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New Policy for Commit Messages

From now on, the following codes should be used for commit messages. The commit message should have one of the following three letter codes at the beginning of the first line followed by a colon.

API: an (incompatible) API change
BLD: change related to building fipy
BUG: bug fix
DEP: deprecate something, or remove a deprecated object
DEV: development tool or utility
DOC: documentation
ENH: enhancement
MAINT: maintenance commit (refactoring, typos, etc.)
REV: revert an earlier commit
STY: style fix
TST: addition or modification of tests
REL: related to releasing fipy

These codes are the current Numpy standard (see

  • Posted: 2013-03-26 15:32 (Updated: 2013-03-29 16:29)
  • Author: wd15
  • Categories: (none)
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Commit and Ticket Update Automation

Jon has enabled the

Use it as follows:

In future, when we make a commit that responds to a bug, include "addresses ticket:1234" or "references ticket:1234".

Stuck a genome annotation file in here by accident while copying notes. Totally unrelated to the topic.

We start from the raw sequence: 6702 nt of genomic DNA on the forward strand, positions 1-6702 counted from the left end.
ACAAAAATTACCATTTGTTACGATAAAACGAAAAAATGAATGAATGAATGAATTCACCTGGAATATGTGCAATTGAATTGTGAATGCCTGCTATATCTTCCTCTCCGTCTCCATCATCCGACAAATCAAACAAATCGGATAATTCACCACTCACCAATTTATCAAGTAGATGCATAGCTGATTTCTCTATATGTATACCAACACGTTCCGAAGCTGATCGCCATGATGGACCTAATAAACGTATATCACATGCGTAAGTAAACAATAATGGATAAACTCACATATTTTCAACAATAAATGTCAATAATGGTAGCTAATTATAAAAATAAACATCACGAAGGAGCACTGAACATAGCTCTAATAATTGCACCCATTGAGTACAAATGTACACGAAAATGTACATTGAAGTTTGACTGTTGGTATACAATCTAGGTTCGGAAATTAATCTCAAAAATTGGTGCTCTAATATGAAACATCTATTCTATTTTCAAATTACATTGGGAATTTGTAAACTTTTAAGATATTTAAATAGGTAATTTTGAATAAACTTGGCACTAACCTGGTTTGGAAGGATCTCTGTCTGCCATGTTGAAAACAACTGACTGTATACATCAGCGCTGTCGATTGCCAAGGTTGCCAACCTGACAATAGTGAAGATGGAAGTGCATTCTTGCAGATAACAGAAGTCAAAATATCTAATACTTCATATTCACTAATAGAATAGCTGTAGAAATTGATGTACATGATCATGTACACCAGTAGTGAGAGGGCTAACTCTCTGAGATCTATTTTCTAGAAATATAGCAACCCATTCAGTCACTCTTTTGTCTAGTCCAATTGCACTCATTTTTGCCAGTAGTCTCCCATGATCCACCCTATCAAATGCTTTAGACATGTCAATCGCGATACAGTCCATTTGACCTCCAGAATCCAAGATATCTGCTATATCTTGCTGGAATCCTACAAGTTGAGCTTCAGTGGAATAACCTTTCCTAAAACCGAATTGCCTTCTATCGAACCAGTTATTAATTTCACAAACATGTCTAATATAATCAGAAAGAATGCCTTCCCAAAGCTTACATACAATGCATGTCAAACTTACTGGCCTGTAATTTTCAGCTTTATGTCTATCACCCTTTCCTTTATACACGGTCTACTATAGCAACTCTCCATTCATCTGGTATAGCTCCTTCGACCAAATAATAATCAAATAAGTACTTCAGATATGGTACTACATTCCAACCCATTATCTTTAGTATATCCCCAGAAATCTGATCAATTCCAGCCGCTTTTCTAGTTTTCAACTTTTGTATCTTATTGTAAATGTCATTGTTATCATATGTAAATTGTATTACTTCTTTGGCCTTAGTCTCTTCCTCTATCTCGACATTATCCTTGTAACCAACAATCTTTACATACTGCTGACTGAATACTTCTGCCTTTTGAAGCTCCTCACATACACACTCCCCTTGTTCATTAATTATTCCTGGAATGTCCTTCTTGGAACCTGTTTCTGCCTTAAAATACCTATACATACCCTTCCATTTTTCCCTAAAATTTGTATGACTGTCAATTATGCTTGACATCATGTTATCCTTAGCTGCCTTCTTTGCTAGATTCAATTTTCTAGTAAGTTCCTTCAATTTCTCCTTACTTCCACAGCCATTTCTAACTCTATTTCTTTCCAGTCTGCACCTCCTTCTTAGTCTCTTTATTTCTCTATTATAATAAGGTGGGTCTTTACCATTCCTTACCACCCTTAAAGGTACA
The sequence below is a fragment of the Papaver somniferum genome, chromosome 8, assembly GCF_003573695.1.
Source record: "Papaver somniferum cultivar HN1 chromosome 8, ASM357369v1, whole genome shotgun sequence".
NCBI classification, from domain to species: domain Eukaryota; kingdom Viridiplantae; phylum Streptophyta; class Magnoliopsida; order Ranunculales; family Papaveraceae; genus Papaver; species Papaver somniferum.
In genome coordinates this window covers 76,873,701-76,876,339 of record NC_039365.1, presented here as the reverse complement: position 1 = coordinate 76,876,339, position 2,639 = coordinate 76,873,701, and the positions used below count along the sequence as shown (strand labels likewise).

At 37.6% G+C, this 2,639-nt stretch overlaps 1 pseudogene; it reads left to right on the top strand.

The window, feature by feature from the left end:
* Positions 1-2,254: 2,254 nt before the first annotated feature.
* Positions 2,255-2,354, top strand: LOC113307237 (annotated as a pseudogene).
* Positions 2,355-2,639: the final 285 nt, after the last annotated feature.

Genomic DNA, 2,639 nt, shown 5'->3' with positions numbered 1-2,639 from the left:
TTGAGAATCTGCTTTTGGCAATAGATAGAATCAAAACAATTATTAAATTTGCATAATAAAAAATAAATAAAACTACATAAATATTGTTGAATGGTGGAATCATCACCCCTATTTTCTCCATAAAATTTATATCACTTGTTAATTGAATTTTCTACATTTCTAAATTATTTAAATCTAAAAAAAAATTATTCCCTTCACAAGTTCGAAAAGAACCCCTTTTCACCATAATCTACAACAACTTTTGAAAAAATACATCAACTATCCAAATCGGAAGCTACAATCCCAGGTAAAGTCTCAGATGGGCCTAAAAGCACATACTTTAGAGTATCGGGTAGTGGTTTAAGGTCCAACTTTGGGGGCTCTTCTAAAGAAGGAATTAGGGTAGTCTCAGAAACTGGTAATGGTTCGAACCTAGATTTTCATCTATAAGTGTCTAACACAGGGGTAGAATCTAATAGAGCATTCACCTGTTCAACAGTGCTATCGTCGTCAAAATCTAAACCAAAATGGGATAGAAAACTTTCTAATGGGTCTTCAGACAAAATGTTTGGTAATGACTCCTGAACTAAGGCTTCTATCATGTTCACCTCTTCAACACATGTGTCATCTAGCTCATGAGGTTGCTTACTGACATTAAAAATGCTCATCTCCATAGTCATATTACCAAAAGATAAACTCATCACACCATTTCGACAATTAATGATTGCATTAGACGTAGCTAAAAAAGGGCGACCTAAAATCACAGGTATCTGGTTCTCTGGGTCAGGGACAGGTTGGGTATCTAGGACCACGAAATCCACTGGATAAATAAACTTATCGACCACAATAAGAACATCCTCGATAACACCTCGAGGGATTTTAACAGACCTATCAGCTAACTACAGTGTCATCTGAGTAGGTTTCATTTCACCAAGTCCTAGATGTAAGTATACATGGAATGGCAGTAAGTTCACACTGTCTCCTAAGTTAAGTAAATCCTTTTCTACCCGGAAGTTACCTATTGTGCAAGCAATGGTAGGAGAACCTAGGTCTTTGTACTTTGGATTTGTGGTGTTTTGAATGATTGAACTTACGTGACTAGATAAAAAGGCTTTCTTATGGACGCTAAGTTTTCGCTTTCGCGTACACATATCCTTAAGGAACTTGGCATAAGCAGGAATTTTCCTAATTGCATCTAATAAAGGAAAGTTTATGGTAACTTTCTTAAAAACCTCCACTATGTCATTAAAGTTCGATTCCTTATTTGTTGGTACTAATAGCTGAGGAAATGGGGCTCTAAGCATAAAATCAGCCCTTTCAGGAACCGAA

When you merge a pull request, include "fixes ticket:1234" or "closes ticket:1234".

These will automatically add the commit message to the ticket and, if appropriate, close the ticket.

  • Posted: 2013-03-21 17:13
  • Author: wd15
  • Categories: (none)
  • Comments (2)


  • Posted: 2012-08-27 10:48 (Updated: 2012-08-27 15:08)
  • Author: wd15
  • Categories: (none)
  • Comments (0)

How to represent a third order term?

A third order equation of the form:

$ \partial_t \phi = \partial_i \left( u_i \psi \right) $


$ \psi = \partial_j \left( \Gamma \partial_j \phi \right) $

I haven't tried this, but this should be possible with a coupled equation in a fully implicit manner. Here is an attempt. The sign on the diffusion term seems to make a large difference in the stability.

from fipy import Grid1D, CellVariable, TransientTerm, DiffusionTerm, Viewer